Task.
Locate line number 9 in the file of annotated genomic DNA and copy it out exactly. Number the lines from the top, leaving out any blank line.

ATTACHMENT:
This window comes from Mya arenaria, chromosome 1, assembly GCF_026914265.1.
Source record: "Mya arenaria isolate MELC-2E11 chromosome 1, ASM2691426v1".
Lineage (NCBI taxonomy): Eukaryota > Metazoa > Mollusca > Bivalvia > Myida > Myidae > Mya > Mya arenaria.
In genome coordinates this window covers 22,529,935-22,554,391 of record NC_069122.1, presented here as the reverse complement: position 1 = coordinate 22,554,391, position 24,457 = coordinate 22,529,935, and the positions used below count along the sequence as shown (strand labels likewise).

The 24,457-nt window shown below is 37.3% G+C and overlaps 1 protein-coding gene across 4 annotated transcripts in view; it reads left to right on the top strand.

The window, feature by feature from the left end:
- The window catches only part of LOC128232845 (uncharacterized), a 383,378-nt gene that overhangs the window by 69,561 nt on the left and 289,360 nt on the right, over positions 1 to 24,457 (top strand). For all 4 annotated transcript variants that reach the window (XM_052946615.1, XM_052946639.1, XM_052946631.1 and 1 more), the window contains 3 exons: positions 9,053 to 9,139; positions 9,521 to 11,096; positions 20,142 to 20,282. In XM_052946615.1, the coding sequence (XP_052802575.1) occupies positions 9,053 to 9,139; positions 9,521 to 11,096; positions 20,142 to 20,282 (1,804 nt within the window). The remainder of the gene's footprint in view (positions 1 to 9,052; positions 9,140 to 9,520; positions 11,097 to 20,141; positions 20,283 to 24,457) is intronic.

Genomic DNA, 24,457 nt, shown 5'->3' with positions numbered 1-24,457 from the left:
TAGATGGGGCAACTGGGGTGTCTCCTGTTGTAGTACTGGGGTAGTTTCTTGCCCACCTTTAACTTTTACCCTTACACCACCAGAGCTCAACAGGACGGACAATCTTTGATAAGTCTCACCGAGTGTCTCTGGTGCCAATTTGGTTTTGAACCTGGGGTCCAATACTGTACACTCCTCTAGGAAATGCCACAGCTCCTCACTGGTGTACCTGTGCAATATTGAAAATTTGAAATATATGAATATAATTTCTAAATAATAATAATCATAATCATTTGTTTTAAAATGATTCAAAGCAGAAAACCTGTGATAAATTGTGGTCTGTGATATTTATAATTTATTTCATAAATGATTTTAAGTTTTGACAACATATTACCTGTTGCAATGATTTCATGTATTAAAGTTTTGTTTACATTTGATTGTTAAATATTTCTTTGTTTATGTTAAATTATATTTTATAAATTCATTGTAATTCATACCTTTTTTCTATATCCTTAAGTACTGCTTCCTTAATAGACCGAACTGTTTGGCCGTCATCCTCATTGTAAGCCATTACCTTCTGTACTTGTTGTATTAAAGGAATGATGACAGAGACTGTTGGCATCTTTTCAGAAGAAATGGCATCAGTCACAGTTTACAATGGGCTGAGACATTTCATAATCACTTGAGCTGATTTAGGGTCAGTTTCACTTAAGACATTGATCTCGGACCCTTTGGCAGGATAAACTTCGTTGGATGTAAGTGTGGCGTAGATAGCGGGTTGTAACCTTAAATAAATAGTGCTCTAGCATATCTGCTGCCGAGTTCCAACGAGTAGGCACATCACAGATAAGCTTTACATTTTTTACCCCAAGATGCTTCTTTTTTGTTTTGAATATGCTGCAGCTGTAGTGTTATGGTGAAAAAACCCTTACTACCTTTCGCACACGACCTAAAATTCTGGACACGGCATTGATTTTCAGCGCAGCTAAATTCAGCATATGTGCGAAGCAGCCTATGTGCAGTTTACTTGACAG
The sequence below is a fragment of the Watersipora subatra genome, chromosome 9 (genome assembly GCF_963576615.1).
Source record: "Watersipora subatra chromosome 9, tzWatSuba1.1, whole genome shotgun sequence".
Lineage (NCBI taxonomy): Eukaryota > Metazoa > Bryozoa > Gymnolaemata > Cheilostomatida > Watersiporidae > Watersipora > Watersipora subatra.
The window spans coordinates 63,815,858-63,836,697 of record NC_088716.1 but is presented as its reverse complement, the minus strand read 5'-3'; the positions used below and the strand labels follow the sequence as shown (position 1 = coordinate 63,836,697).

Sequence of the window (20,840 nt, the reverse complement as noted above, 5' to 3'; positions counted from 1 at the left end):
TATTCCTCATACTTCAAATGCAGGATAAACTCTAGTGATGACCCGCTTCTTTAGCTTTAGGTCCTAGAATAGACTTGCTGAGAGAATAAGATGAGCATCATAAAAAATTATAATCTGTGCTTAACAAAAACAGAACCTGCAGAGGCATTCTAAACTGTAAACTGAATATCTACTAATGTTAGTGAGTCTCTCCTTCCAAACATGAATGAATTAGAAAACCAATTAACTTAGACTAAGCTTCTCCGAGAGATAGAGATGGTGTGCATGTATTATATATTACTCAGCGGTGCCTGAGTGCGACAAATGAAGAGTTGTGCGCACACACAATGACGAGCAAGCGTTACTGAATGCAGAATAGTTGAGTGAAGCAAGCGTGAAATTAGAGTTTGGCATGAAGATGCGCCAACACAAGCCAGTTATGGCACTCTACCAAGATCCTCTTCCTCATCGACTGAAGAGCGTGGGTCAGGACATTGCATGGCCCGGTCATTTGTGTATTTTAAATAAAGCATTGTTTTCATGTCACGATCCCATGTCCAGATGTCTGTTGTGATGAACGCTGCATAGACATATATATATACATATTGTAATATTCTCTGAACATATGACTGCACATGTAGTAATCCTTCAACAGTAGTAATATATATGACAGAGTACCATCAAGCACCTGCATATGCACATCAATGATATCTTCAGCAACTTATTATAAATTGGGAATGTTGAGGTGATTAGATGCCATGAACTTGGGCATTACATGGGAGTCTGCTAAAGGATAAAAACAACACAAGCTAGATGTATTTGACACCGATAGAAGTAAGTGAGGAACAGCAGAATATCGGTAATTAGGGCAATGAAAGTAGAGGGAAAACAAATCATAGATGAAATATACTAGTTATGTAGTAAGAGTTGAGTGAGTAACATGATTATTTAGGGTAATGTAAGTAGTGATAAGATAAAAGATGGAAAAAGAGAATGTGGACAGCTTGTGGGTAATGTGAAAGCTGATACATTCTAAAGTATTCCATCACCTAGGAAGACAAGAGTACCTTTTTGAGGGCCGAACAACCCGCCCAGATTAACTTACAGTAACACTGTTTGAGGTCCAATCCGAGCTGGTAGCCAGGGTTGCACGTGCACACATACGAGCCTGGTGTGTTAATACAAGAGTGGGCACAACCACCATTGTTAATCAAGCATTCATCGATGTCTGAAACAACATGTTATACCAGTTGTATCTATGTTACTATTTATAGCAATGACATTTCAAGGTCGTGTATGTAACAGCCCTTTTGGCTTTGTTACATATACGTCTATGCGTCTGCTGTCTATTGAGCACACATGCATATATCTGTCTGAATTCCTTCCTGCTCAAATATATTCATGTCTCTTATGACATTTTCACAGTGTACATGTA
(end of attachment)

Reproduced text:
TAGATGGGGCAACTGGGGTGTCTCCTGTTGTAGTACTGGGGTAGTTTCTTGCCCACCTTTAACTTTTACCCTTACACCACCAGAGCTCAACAGGACGGACAATCTTTGATAAGTCTCACCGAGTGTCTCTGGTGCCAATTTGGTTTTGAACCTGGGGTCCAATACTGTACACTCCTCTAGGAAATGCCACAGCTCCTCACTGGTGTACCTGTGCAATATTGAAAATTTGAAATATATGAATATAATTTCTAAATAATAATAATCATAATCATTTGTTTTAAAATGATTCAAAGCAGAAAACCTGTGATAAATTGTGGTCTGTGATATTTATAATTTATTTCATAAATGATTTTAAGTTTTGACAACATATTACCTGTTGCAATGATTTCATGTATTAAAGTTTTGTTTACATTTGATTGTTAAATATTTCTTTGTTTATGTTAAATTATATTTTATAAATTCATTGTAATTCATACCTTTTTTCTATATCCTTAAGTACTGCTTCCTTAATAGACCGAACTGTTTGGCCGTCATCCTCATTGTAAGCCATTACCTTCTGTACTTGTTGTATTAAAGGAATGATGACAGAGACTGTTGGCATCTTTTCAGAAGAAATGGCATCAGTCACAGTTTACAATGGGCTGAGACATTTCATAATCACTTGAGCTGATTTAGGGTCAGTTTCACTTAAGACATTGATCTCGGACCCTTTGGCAGGATAAACTTCGTTGGATGTAAGTGTGGCGTAGATAGCGGGTTGTAACCTTAAATAAATAGTGCTCTAGCATATCTGCTGCCGAGTTCCAACGAGTAGGCACATCACAGATAAGCTTTACATTTTTTACCCCAAGATGCTTCTTTTTTGTTTTGAATATGCTGCAGCTGTAGTGTTATGGTGAAAAAACCCTTACTACCTTTCGCACACGACCTAAAATTCTGGACACGGCATTGATTTTCAGCGCAGCTAAATTCAGCATATGTGCGAAGCAGCCTATGTGCAGTTTACTTGACAG